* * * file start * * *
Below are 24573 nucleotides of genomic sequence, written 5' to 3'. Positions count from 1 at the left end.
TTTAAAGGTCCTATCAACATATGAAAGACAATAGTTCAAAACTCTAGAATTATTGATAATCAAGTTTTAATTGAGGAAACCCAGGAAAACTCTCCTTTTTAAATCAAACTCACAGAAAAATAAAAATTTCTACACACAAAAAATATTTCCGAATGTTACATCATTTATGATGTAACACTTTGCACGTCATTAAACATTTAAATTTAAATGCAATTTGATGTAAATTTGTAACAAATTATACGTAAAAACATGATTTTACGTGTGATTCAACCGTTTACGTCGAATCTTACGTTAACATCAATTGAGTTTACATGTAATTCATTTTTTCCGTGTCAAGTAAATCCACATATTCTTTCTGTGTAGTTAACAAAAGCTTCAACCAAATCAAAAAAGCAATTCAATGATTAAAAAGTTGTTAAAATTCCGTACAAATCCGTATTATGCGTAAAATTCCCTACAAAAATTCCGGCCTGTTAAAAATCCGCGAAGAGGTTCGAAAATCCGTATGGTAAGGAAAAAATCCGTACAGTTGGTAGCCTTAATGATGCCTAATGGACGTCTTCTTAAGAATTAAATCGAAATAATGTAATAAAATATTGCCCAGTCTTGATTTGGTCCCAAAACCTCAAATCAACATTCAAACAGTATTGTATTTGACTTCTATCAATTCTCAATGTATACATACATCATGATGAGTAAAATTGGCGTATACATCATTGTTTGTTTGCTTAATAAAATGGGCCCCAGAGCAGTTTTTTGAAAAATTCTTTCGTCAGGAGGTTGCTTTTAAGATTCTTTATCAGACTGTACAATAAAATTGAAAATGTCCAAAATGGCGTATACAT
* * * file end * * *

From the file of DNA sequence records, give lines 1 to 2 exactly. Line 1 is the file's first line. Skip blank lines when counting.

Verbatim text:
Below are 24573 nucleotides of genomic sequence, written 5' to 3'. Positions count from 1 at the left end.
TTTAAAGGTCCTATCAACATATGAAAGACAATAGTTCAAAACTCTAGAATTATTGATAATCAAGTTTTAATTGAGGAAACCCAGGAAAACTCTCCTTTTTAAATCAAACTCACAGAAAAATAAAAATTTCTACACACAAAAAATATTTCCGAATGTTACATCATTTATGATGTAACACTTTGCACGTCATTAAACATTTAAATTTAAATGCAATTTGATGTAAATTTGTAACAAATTATACGTAAAAACATGATTTTACGTGTGATTCAACCGTTTACGTCGAATCTTACGTTAACATCAATTGAGTTTACATGTAATTCATTTTTTCCGTGTCAAGTAAATCCACATATTCTTTCTGTGTAGTTAACAAAAGCTTCAACCAAATCAAAAAAGCAATTCAATGATTAAAAAGTTGTTAAAATTCCGTACAAATCCGTATTATGCGTAAAATTCCCTACAAAAATTCCGGCCTGTTAAAAATCCGCGAAGAGGTTCGAAAATCCGTATGGTAAGGAAAAAATCCGTACAGTTGGTAGCCTTAATGATGCCTAATGGACGTCTTCTTAAGAATTAAATCGAAATAATGTAATAAAATATTGCCCAGTCTTGATTTGGTCCCAAAACCTCAAATCAACATTCAAACAGTATTGTATTTGACTTCTATCAATTCTCAATGTATACATACATCATGATGAGTAAAATTGGCGTATACATCATTGTTTGTTTGCTTAATAAAATGGGCCCCAGAGCAGTTTTTTGAAAAATTCTTTCGTCAGGAGGTTGCTTTTAAGATTCTTTATCAGACTGTACAATAAAATTGAAAATGTCCAAAATGGCGTATACAT